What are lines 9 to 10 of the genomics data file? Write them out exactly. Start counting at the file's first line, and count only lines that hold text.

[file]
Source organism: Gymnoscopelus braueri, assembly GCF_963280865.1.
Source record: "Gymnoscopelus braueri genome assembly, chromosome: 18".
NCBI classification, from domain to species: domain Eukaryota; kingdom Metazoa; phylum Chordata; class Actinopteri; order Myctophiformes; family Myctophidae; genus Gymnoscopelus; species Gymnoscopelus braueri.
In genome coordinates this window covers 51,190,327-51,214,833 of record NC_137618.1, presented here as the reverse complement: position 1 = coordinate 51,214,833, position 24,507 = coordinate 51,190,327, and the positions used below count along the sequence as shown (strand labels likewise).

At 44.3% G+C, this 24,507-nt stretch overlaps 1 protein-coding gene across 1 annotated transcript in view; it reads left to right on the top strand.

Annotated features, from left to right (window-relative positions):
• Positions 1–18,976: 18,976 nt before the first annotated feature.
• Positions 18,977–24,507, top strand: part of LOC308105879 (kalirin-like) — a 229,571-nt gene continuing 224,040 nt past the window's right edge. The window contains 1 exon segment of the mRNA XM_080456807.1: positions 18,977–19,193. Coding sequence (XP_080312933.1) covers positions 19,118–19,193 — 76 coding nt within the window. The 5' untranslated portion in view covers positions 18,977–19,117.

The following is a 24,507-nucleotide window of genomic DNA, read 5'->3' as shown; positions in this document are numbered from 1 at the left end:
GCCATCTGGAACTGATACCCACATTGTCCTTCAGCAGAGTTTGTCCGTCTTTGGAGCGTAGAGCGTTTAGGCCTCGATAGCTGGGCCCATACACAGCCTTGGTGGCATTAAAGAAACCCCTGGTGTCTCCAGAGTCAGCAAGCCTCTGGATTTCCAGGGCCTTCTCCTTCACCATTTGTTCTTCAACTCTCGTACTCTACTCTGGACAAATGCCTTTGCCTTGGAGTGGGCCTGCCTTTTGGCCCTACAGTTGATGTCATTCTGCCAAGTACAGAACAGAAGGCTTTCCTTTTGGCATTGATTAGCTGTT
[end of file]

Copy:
The following is a 24,507-nucleotide window of genomic DNA, read 5'->3' as shown; positions in this document are numbered from 1 at the left end:
GCCATCTGGAACTGATACCCACATTGTCCTTCAGCAGAGTTTGTCCGTCTTTGGAGCGTAGAGCGTTTAGGCCTCGATAGCTGGGCCCATACACAGCCTTGGTGGCATTAAAGAAACCCCTGGTGTCTCCAGAGTCAGCAAGCCTCTGGATTTCCAGGGCCTTCTCCTTCACCATTTGTTCTTCAACTCTCGTACTCTACTCTGGACAAATGCCTTTGCCTTGGAGTGGGCCTGCCTTTTGGCCCTACAGTTGATGTCATTCTGCCAAGTACAGAACAGAAGGCTTTCCTTTTGGCATTGATTAGCTGTT